Statistically speaking, married people in the U.S. expect their marriage to do a lot for them individually. We believe marriage should meet most of our relational needs. However, this perspective is a huge problem.
Words are life in a healthy relationship. Some of the most important words in any relationship are kind and encouraging words in the form of compliments. In my work as a marriage coach I’ve discovered that not everyone understands how to give and receive compliments. There’s a bit of an art to giving and receiving compliments.
In his book Blueprint for Life, Mike Kendrick writes, All of us have struggled at times with negative thoughts, either from learned patterns in our relationships or from distorted perspectives we’ve picked up along the way. You’ve probably noticed that you cant really change your behavior without changing your thoughts.
While money is a bedrock of stability and happiness in a marriage, many couples avoid talking about finances altogether. But when you’re married and sharing a life with someone, it’s the everyday things that can make or break a relationship.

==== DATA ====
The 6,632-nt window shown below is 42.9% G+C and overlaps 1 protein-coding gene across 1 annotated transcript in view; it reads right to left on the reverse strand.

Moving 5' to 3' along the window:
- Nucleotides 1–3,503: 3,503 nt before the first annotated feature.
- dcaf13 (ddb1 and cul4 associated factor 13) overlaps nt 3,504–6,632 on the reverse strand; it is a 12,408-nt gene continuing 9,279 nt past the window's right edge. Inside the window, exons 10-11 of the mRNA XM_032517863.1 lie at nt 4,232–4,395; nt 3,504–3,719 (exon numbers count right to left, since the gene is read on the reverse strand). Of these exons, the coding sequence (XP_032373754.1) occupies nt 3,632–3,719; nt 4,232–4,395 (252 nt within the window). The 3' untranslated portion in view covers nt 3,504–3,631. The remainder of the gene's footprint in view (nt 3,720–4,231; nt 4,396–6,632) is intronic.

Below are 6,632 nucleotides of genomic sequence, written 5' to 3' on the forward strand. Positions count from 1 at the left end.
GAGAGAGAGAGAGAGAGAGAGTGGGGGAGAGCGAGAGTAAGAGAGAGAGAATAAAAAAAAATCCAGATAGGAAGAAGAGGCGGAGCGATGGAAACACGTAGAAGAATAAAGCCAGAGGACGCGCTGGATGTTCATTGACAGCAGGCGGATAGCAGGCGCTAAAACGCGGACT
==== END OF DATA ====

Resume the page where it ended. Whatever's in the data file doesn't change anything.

It can come as a complete shock to learn that your spouse is a survivor of childhood sexual abuse. What you need to understand is how personal, private, and petrifying this secret is to a survivor.
We’re planning future resources for MarriedPeople and we need your help. We want to hear from you want kind of resources you’d like to see us create. Because we want to make stuff that’s relevant and useful to you.
Things never go as planned. I have an idea of where I’d like my days to go, but the only predictable thing about life is that it’s unpredictable. Why is life so hard to plan perfectly? Because things happen which we cannot control.
We can always think of excuses for why we shouldn’t date our spouse. But marriages that live with no sense of urgency in their passion and commitment to continuing to date one another or improve their relationship will eventually dry up.
Does the word marriage have too much baggage? It’s a word that means different things to different people. So what if we did an experiment for one week to use a word instead of marriage and see if it changes our perspective for the better.